Boohoo’s appointment of Andrew Reaney to the new role of responsible sourcing director is either a significant step on the path to a more sustainable future or an exercise in window dressing designed to relieve pressure on the under-fire retailer.
Whichever view you adopt will depend on the extent to which you believe chief executive John Lyttle’s pledge to put right the failings that led to allegations of modern slavery in the retailer’s supply chain.
Lyttle wants Boohoo to be a “driving force behind positive change” as it takes forward the recommendations from the independent review into its supply chain by Alison Levitt QC.
On the face of it, appointing Reaney is a good start, as is the imminent recruitment of an individual to provide independent oversight of the company’s change agenda – a key recommendation from Levitt’s review.
Yet it’s hard to avoid nagging doubts over how influential these new appointments will really be. The fact remains that no senior executive has carried the can following an investigation that found workers at garment factories in Leicester were being paid well below the National Minimum Wage of £8.72 per hour. Calls, including from MPs, for both Lyttle and Boohoo co-founder Mahmud Kamani to resign from their roles have so far fallen on deaf ears.
Boohoo is talking a good game about changing the culture of the business but in my experience a culture of corporate social responsibility trickles down from the top of an organisation and is invariably driven by a leader who is personally invested in social and environmental issues.
Tesco had a reputation for, shall we say, combative supplier relations before Dave Lewis took the helm in 2014. Not only did Lewis’s arrival herald a positive change in how the grocer dealt with its suppliers, he also transformed Tesco into a sustainability leader, powering an agenda that Lewis clearly believed in passionately. It is doubtful the same transformation would have been possible under Philip Clarke or Sir Terry Leahy.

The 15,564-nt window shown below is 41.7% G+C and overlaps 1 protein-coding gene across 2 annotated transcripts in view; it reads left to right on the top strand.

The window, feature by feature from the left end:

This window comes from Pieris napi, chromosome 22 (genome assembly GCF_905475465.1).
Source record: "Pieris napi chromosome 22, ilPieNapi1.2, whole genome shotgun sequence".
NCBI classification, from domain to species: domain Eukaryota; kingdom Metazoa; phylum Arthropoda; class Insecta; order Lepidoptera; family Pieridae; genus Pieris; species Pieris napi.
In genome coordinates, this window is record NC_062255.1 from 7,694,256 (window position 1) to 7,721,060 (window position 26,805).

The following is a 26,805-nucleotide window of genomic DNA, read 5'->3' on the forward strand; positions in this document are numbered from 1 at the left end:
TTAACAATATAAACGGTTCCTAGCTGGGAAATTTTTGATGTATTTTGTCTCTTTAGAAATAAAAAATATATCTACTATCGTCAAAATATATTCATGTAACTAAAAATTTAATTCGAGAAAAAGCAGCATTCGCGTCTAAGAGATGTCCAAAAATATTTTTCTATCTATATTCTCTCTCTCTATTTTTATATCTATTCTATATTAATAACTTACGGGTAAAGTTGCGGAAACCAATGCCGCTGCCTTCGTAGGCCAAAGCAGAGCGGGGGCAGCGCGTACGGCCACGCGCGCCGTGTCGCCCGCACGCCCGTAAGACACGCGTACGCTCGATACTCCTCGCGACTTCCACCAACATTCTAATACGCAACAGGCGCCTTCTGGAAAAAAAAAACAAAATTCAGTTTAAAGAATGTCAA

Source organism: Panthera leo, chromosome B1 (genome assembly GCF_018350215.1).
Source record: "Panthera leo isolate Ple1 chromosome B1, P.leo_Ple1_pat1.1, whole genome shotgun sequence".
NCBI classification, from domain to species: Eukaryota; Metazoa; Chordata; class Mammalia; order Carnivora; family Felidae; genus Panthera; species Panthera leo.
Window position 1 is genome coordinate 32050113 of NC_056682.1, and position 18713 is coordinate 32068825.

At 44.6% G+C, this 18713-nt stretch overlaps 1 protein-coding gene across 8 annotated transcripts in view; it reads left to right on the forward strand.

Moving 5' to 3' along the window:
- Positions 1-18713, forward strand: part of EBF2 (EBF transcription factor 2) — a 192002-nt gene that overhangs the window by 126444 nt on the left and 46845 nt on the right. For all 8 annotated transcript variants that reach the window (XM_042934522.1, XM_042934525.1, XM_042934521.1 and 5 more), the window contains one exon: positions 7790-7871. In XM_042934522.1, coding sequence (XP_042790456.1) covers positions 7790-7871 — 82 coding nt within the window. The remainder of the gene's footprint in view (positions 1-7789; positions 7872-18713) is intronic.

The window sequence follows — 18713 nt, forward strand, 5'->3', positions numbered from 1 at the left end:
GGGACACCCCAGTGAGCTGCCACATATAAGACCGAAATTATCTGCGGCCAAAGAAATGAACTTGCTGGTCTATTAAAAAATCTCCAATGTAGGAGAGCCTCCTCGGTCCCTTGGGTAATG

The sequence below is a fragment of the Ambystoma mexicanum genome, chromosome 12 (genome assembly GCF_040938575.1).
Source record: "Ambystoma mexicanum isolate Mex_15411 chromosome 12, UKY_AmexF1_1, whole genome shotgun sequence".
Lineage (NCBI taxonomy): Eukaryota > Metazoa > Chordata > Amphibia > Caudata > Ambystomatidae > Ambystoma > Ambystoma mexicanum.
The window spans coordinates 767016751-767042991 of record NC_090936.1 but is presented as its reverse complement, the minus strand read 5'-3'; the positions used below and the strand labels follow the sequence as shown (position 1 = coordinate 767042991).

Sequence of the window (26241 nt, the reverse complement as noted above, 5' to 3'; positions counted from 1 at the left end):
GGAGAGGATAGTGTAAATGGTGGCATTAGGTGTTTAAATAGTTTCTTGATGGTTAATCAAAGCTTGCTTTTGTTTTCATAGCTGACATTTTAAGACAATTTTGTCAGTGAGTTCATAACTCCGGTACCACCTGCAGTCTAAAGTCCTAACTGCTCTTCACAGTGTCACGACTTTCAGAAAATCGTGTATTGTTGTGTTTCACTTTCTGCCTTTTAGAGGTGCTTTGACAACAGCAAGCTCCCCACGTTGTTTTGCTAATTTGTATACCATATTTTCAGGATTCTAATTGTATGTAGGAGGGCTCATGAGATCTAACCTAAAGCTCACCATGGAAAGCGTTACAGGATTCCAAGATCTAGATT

Under Kamani and Lyttle, Boohoo has been a huge success story in purely economic terms; but that success has come at the expense of the people producing its fast-fashion garments. It remains to be seen whether the same duo can effectively decouple continued financial growth from the company’s negative social and environmental impact.
Reaney knows Lyttle from his career at Primark where he held the role of product operations director at the same time as Lyttle was chief operating officer. This could be advantageous – certain people can achieve great things in combination – but it also leaves question marks over what influence Reaney will really have and whether he is simply a ‘yes’ man.
Certainly his background in trading and buying for a fellow fast-fashion retailer doesn’t immediately point to a revolutionary new approach to sourcing from a company Levitt said prioritised commercial concerns “in a way which made substantial areas of risk all but invisible at the most senior level”.
Should Boohoo prove doubters wrong then the company and its leaders will deserve credit. People have the ability to change and in doing so improve businesses for the better. Just don’t expect that change to happen overnight.